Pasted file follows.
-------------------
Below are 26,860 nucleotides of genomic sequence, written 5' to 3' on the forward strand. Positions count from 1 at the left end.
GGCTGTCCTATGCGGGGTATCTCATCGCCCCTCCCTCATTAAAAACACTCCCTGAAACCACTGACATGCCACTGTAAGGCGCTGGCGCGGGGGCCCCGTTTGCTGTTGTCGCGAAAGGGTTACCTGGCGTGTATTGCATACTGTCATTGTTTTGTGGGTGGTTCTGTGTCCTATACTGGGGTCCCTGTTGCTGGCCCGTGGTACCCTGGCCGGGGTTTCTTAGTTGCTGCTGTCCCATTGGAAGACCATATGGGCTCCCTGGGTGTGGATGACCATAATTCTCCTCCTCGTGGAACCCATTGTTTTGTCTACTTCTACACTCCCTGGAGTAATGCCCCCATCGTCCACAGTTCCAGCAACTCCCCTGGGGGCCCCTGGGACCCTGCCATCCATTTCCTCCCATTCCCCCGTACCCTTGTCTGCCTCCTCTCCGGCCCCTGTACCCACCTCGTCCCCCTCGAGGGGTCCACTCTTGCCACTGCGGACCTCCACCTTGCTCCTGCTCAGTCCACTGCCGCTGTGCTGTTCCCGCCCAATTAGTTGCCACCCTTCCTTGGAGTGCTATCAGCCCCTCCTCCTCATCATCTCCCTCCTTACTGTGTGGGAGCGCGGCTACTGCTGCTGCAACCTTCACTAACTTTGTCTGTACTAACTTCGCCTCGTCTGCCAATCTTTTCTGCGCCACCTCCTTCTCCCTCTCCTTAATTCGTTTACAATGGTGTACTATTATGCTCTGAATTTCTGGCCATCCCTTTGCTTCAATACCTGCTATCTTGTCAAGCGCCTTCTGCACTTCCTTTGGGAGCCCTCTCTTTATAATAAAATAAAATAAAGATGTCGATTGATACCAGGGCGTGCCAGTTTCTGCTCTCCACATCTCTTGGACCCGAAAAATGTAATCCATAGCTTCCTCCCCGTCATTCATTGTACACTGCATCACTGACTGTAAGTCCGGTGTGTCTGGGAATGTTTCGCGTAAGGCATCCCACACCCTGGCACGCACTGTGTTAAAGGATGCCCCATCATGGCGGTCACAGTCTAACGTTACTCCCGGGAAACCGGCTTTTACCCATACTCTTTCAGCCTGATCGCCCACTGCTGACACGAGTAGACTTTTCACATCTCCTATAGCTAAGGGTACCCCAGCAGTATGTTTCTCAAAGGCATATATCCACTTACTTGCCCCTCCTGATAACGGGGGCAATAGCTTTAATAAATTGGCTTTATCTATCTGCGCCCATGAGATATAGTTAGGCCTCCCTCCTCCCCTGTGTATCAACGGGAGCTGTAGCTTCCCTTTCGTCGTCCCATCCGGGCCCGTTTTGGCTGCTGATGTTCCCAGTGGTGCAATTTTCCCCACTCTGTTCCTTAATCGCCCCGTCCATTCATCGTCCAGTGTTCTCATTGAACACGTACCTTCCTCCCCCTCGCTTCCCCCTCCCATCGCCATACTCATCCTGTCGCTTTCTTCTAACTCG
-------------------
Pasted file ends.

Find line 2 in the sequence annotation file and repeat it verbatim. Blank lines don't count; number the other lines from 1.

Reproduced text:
GGCTGTCCTATGCGGGGTATCTCATCGCCCCTCCCTCATTAAAAACACTCCCTGAAACCACTGACATGCCACTGTAAGGCGCTGGCGCGGGGGCCCCGTTTGCTGTTGTCGCGAAAGGGTTACCTGGCGTGTATTGCATACTGTCATTGTTTTGTGGGTGGTTCTGTGTCCTATACTGGGGTCCCTGTTGCTGGCCCGTGGTACCCTGGCCGGGGTTTCTTAGTTGCTGCTGTCCCATTGGAAGACCATATGGGCTCCCTGGGTGTGGATGACCATAATTCTCCTCCTCGTGGAACCCATTGTTTTGTCTACTTCTACACTCCCTGGAGTAATGCCCCCATCGTCCACAGTTCCAGCAACTCCCCTGGGGGCCCCTGGGACCCTGCCATCCATTTCCTCCCATTCCCCCGTACCCTTGTCTGCCTCCTCTCCGGCCCCTGTACCCACCTCGTCCCCCTCGAGGGGTCCACTCTTGCCACTGCGGACCTCCACCTTGCTCCTGCTCAGTCCACTGCCGCTGTGCTGTTCCCGCCCAATTAGTTGCCACCCTTCCTTGGAGTGCTATCAGCCCCTCCTCCTCATCATCTCCCTCCTTACTGTGTGGGAGCGCGGCTACTGCTGCTGCAACCTTCACTAACTTTGTCTGTACTAACTTCGCCTCGTCTGCCAATCTTTTCTGCGCCACCTCCTTCTCCCTCTCCTTAATTCGTTTACAATGGTGTACTATTATGCTCTGAATTTCTGGCCATCCCTTTGCTTCAATACCTGCTATCTTGTCAAGCGCCTTCTGCACTTCCTTTGGGAGCCCTCTCTTTATAATAAAATAAAATAAAGATGTCGATTGATACCAGGGCGTGCCAGTTTCTGCTCTCCACATCTCTTGGACCCGAAAAATGTAATCCATAGCTTCCTCCCCGTCATTCATTGTACACTGCATCACTGACTGTAAGTCCGGTGTGTCTGGGAATGTTTCGCGTAAGGCATCCCACACCCTGGCACGCACTGTGTTAAAGGATGCCCCATCATGGCGGTCACAGTCTAACGTTACTCCCGGGAAACCGGCTTTTACCCATACTCTTTCAGCCTGATCGCCCACTGCTGACACGAGTAGACTTTTCACATCTCCTATAGCTAAGGGTACCCCAGCAGTATGTTTCTCAAAGGCATATATCCACTTACTTGCCCCTCCTGATAACGGGGGCAATAGCTTTAATAAATTGGCTTTATCTATCTGCGCCCATGAGATATAGTTAGGCCTCCCTCCTCCCCTGTGTATCAACGGGAGCTGTAGCTTCCCTTTCGTCGTCCCATCCGGGCCCGTTTTGGCTGCTGATGTTCCCAGTGGTGCAATTTTCCCCACTCTGTTCCTTAATCGCCCCGTCCATTCATCGTCCAGTGTTCTCATTGAACACGTACCTTCCTCCCCCTCGCTTCCCCCTCCCATCGCCATACTCATCCTGTCGCTTTCTTCTAACTCG